Unfortunately, the process of waterproofing textiles is a highly polluting one. The industry uses perfluorinated compounds (PFCs) to weatherproof textiles; these compounds not only are very toxic to produce, but they are released into the environment during use with collateral effects such as cancer. When I discovered that I was so horrified that I decided to throw away all my toxic raincoats and look for a new clean alternative.

On the positive side, I have to say that in recent years the industry has been moving towards increasing sustainability by adopting materials produced with recycled PET fibers which not only do not require PFC treatments, but also contribute to clean up the environment.

These high-tech fabrics from recycled fibers are a good green alternative to polluting textiles, the other possibility for the eco-conscious consumer are fabrics who were first developed in the pre-oil era. I am talking about the waxed cotton canvas that had been used for centuries by sailors and fishermen.

Between high-tech and pre-industrial my personal preference goes to the latter, because of its natural feel and texture; however, the high tech choice is definitely more practical in terms of cost and maintenance of the garment.

The final shortlist for the search of my new eco-friendly non-toxic raincoat includes both types, and I’m still undecided, let me know what you think.



Eco-friendly trench coat by Feller

I discovered Feller at a recent trade show and it was love at first sight! They are adding much needed creativity to the raincoat business with original patterns, like the one featured in this Queen Ann Trench. A great attention to details, quality and functionality of the garment make it a great and long lasting addition to any wardrobe. Available online at Feller.clothing.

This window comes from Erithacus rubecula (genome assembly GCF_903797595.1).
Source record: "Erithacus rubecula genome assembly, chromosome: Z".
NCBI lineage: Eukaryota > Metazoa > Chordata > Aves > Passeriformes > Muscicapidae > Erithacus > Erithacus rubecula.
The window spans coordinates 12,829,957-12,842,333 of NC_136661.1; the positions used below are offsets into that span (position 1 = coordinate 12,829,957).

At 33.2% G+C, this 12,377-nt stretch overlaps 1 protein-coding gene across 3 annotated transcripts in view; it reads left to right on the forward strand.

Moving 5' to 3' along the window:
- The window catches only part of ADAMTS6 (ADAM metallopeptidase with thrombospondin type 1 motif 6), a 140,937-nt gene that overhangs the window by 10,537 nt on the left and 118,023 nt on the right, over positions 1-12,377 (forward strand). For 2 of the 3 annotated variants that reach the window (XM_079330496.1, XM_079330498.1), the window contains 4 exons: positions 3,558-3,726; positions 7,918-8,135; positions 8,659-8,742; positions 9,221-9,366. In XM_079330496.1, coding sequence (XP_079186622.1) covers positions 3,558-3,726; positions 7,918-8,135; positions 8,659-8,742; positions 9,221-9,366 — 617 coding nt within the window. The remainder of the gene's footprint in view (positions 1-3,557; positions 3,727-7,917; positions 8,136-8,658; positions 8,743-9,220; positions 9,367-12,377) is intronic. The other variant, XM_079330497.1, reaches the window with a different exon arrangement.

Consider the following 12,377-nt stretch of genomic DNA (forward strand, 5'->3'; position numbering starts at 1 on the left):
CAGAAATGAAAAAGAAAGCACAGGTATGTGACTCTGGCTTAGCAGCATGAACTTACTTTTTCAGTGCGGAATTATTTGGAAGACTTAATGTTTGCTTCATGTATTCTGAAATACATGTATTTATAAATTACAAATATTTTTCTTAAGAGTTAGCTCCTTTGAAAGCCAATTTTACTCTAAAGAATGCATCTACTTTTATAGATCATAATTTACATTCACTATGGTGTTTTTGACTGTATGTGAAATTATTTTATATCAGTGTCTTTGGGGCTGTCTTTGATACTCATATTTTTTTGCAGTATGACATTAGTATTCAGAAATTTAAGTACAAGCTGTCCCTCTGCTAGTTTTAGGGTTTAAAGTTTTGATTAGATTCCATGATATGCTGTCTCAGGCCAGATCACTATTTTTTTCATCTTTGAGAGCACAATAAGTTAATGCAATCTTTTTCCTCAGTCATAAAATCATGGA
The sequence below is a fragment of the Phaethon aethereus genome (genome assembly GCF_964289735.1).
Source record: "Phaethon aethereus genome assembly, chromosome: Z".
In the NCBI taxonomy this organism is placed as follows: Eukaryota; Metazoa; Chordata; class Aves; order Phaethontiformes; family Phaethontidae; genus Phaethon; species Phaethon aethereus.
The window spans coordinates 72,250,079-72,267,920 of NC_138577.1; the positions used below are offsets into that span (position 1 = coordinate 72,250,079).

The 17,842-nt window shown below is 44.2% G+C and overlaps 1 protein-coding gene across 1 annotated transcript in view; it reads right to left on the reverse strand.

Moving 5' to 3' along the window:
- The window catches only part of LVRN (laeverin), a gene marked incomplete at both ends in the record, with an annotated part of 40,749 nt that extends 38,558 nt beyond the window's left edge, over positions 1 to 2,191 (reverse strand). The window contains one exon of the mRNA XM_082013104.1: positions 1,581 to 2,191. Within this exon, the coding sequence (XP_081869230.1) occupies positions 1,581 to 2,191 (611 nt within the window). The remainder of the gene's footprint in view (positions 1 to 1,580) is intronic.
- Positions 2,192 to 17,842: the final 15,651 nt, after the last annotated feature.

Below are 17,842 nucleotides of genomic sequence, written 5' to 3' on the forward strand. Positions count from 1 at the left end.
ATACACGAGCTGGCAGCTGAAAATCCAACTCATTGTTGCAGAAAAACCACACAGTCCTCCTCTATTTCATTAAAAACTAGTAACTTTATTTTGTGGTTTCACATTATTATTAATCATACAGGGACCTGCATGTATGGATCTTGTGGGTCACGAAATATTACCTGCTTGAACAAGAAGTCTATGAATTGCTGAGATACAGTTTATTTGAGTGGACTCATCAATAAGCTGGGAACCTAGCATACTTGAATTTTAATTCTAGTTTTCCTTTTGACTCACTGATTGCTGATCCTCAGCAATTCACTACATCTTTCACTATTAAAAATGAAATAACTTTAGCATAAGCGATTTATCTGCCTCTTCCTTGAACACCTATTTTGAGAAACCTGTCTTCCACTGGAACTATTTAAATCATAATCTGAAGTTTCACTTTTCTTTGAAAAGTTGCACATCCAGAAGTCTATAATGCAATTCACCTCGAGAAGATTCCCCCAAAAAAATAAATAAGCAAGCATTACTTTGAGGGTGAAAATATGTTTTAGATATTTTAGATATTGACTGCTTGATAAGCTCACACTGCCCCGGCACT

Waxed cotton canvas, 100% Made in the USA




In recent years, the parka has made a strong comeback. Warm and practical, it is for me an essential piece of winter apparel. The Oslo jacket by NAU is the perfect eco-friendly example: 100% waterproof with big pockets, hood and wrist straps. Available at NAU.



Made with recycled down. 2% of US sales goes to non-profits listed on their site

Sustainable parka jacket


Sustainable fitted jacket

This waxed-cotton jacket with leather inserts has a distinctive European flair: I’m torn between the images of a very British country lady and a motorcycle amazon. The belt and the neck buckle, as well as the contrast of the metallic snap buttons bring together practical and aesthetic qualities, that make great design. It is available in navy blue (shown) and black at Boden USA



Boden participates to the Ethical Trade Initiative and to the HERProject to empower women through work.




Oh yes, the IT piece of the fall-winter 2016 is definitely the cape! With breast flaps and epaulettes, the Omotesando coat reminds of XIX century military uniforms, only much shorter and with a very contemporary deconstructive approach.



Made with 100% biodegradable polyurethane

Ethical fashion cape


Sustainable weatherproof jacket by Cotopaxi

This sunflower yellow parka is ideal not only to keep dry and warm, but also to fight the blues of the advancing cold and dark season. Snap on buttons and ample pockets really make it difficult to resist! The exterior of the jacket is made of waxed canvas and lined is composed of Polartec® Alpha Insulation and Framis Italian film.  Available at Cotopaxi.



Cotopaxi is a certified B Corporation and it has an active grant program to advance health, education, and livelihoods initiatives around the world.




Last but not least it’s the packable parka. A very handy jacket that can be folded into a pouch to keep in the bag. I also like this particular hue of maroon, wine color. Available at United By Blue



For every product sold United by Blue removes one pound of trash from the oceans and it is committed to make apparel and accessories responsibly and durable.

eco-friendly light parka